The ML350 is essentially the same car underneath, but with more ungainly lines and a higher price tag

General consensus on how the Grand Cherokee rides and handles is that it is much improved over the previous car but not as skilled as the likes of the BMW X5 or Range Rover Sport, apart from anything the Mercedes ML which the Jeep is based on has never been a hot hatch and prefers to err on the comfort side of things. Weighing over 2 tonnes and carrying a load of off-road wizardry means that the GC is not a sports car, but with a high driving position and plenty of power it is sure to be a relatively relaxing drive even if it is not one of the models which comes with air suspension and specific driving modes. That air suspension helps the ride too but even though many Grand Cherokees on UK roads will be riding on 20″ wheels, I can’t imagine that the ride is quite as uncomfortable as negative British roads suggest…at worst I suspect it will be comparable to an X5 in M Sport trim.

The previous generation X5 is still more expensive than year old Grand Cherokees despite having debuted way back in 2006

So what have we established at this point? Well the Jeep Grand Cherokee is not only a substantial improvement over past models but it also holds it’s own in terms of looks, off road performance, equipment and practicality, while only lagging a little bit behind in terms of interior quality and still driving somewhat like a truck as opposed to a car. I’ll accept that most buyers will be mildly concerned by the latter two points, but I do find it pretty annoying that UK magazines consistently rate the Jeep as 2 or 3 star vehicles, whilst heaping praise on the decade-old Land Rover Discovery which can be described very similarly in terms of attributes. What stands out for me personally though is price; the Grand Cherokee starts at around £39k in the UK, but Limited models are only £2.5k more, topping out at £52k for a fully decked out Summit model. When you compare that to a Discovery which starts at £41.5k (with cloth seats) and tops out at £60k before options the Jeeps comes across as a bit of a bargain, and more importantly for me it appears to shed money like a Vauxhall so it has become incredibly affordable to buy used. It is already possible to buy a 2011 example for under £20k, whilst a facelifted Limited Plus model that is around 18 months old can be bought for £28k…that’s a loss in value of £1k a month!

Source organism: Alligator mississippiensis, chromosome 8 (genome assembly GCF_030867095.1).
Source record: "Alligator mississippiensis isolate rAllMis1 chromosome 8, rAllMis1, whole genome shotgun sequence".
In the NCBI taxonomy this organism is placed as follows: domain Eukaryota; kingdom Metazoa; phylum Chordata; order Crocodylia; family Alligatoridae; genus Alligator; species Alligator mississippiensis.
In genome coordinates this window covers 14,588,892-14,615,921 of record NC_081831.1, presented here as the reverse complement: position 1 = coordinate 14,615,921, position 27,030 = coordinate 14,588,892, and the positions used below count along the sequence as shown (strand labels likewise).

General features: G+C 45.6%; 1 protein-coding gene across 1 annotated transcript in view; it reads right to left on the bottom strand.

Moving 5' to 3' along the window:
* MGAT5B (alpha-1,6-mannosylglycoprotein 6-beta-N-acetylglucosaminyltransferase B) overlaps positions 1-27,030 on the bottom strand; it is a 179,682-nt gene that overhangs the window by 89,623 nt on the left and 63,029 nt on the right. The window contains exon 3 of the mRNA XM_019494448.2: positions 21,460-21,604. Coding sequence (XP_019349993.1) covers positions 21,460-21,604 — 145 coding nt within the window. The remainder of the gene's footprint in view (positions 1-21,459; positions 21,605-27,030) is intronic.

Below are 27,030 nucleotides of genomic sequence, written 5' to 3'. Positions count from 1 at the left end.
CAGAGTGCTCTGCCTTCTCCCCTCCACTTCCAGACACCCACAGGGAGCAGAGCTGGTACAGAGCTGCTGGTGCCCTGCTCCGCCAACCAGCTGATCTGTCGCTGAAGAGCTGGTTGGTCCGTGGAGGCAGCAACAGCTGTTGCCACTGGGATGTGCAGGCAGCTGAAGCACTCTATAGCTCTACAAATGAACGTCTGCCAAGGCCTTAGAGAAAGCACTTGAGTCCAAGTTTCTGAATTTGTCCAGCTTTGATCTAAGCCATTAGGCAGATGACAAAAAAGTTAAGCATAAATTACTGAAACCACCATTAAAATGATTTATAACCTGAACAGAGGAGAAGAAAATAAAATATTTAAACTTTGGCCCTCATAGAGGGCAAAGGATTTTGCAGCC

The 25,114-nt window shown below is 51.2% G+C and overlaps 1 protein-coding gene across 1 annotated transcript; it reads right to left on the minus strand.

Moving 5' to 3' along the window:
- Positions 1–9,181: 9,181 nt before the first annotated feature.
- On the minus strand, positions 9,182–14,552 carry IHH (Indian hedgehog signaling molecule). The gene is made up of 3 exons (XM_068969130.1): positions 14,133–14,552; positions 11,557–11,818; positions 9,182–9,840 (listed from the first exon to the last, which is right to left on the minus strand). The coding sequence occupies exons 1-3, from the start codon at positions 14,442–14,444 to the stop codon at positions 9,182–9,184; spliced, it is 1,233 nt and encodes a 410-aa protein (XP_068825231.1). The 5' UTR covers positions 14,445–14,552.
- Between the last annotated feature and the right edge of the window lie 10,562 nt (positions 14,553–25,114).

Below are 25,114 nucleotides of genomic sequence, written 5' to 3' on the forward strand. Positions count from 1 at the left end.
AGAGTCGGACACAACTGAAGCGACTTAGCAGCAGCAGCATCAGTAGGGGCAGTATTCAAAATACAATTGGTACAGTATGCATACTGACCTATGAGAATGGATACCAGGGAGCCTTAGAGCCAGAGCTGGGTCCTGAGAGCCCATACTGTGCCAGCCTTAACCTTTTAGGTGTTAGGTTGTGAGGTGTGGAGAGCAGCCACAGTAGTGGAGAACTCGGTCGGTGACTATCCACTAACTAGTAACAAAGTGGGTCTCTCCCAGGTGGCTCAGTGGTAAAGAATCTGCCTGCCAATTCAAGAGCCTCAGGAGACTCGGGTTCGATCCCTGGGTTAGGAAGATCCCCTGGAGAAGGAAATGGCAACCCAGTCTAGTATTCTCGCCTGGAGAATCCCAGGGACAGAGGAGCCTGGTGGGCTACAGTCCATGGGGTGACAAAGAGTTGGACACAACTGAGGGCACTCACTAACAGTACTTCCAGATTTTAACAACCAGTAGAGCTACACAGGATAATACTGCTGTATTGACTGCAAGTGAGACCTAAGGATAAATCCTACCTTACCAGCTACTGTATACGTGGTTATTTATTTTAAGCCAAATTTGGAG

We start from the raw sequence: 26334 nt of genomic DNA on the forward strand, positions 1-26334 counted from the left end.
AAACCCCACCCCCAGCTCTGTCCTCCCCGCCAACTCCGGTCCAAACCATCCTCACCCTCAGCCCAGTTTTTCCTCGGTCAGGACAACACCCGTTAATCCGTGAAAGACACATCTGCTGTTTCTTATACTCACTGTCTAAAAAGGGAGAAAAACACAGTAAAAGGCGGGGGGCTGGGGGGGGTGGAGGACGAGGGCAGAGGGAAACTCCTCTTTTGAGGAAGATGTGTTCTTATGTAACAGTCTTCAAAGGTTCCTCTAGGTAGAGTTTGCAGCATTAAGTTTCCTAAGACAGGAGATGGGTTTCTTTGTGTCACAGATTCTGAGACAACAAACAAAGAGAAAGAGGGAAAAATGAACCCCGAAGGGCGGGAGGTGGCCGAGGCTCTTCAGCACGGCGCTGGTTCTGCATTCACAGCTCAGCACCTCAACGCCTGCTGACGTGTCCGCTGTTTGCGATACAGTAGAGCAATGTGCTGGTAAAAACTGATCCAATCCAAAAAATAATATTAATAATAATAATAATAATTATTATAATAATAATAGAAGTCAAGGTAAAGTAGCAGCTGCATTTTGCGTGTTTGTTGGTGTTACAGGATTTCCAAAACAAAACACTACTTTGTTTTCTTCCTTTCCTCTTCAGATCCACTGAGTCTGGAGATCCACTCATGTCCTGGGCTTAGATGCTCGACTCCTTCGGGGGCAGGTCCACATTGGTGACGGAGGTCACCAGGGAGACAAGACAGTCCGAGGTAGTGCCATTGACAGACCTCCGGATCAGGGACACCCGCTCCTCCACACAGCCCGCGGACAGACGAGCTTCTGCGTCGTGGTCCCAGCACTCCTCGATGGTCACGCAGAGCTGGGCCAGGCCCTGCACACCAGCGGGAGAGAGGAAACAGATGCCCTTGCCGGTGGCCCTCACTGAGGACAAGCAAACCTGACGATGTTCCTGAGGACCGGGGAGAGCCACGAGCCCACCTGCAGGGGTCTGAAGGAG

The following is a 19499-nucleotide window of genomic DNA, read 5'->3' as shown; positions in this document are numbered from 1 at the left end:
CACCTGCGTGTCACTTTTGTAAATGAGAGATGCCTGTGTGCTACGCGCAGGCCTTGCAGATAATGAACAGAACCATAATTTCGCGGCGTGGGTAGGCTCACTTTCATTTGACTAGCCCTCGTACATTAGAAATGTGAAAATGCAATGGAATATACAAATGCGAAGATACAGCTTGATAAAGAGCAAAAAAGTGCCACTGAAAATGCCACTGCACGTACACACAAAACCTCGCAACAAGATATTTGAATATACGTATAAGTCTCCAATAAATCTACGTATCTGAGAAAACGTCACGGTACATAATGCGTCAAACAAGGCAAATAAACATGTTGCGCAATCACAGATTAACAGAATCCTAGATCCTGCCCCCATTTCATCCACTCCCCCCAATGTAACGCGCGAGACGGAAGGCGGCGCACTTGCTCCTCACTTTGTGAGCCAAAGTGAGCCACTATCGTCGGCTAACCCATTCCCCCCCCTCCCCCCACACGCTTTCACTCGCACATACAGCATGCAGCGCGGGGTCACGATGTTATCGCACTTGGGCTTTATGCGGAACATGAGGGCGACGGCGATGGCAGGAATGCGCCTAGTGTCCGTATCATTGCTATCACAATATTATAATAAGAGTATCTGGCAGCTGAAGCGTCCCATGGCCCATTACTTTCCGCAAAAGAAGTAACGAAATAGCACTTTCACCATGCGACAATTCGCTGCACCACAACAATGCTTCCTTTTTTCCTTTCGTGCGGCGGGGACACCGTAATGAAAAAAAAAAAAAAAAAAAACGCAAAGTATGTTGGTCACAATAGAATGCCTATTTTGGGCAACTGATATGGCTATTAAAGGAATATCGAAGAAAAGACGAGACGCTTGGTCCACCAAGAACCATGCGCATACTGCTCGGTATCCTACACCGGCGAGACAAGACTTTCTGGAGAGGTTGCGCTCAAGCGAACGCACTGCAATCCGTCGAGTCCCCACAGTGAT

Of course that’s not a great thing for Jeep who will desperately be trying to increase residuals (and therefore reduce monthly payments for potential customers), but when you think that a comparably aged X5 is still around £38k and a Discovery even more, it does paint a stronger picture for the Jeep when it comes to buying a used car in this area of the market. Hopefully Jeep succeeds in increasing sales and their image, but not before I get the chance to bag a bargain example in a few years 🙂